Jeff Curry-US PRESSWIRE
Creighton is making its move to the big time with the announcement that the team will join the Big East next season. Here are three immediate reactions
They were in, then they weren't in, then they were in, but only in two year's time.
Now they are IN, all official-like and stuff:
"The first task was to figure out who was going to join us," said Providence College president Rev. Brian Shanley during the unveiling ceremony. "You can't be the Big East with seven schools. We needed to expand."
Creighton was officially announced as one of the 10 members of the new Big East conference Wednesday, joining the group previously known as the Catholic 7, plus Butler and Xavier from the Atlantic 10 conference. The announcement puts to bed all of the rumors that had been swirling about membership. The door does remain open for another two teams to join the league, possibly the other two rumored candidates: Dayton and Saint Louis.
This is a testament to the stability of the Creighton program over the last decade. The Jays have consistently been a winner in the Missouri Valley (even if the regular season title has eluded them), and they have had success in reaching the NCAA Tournament.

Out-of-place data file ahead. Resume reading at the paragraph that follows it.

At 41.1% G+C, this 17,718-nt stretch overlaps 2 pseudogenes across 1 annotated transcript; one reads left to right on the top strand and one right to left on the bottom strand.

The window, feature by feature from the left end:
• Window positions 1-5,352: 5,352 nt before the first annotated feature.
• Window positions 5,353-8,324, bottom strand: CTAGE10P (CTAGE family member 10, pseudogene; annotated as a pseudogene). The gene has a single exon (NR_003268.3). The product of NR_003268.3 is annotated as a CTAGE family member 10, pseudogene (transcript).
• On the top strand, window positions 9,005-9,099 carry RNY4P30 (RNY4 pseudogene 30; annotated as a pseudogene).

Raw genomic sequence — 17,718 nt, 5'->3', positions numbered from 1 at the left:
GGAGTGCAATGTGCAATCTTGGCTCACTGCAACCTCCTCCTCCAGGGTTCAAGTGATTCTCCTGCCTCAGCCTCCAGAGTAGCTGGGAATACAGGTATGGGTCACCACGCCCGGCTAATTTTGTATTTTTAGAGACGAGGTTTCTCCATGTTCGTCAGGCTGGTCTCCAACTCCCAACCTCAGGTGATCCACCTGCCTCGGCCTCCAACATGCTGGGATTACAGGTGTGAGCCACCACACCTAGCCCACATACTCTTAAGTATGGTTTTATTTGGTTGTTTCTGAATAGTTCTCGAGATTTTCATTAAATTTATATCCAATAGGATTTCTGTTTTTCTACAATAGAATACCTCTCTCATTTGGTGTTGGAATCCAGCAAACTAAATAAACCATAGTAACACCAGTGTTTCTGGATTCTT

This year marks the eighth time that Creighton will have made the Big Dance since 1999, an impressive record for a team from a league that struggles to get more than a single entrant. Three of those trips included victories.
If I were to think about initial reactions to this, here is where I would stand on the whole thing:
1. This is a temporary bump in the road for the Missouri Valley Conference: No conference other than the Ivy League has been as immune to this shuffling and reorganization to this point as the Missouri Valley. The last defector from the Valley was Tulsa, and if you can remember that, I salute you, since it happened in 1996 and most of the kids at Creighton now were in diapers back then.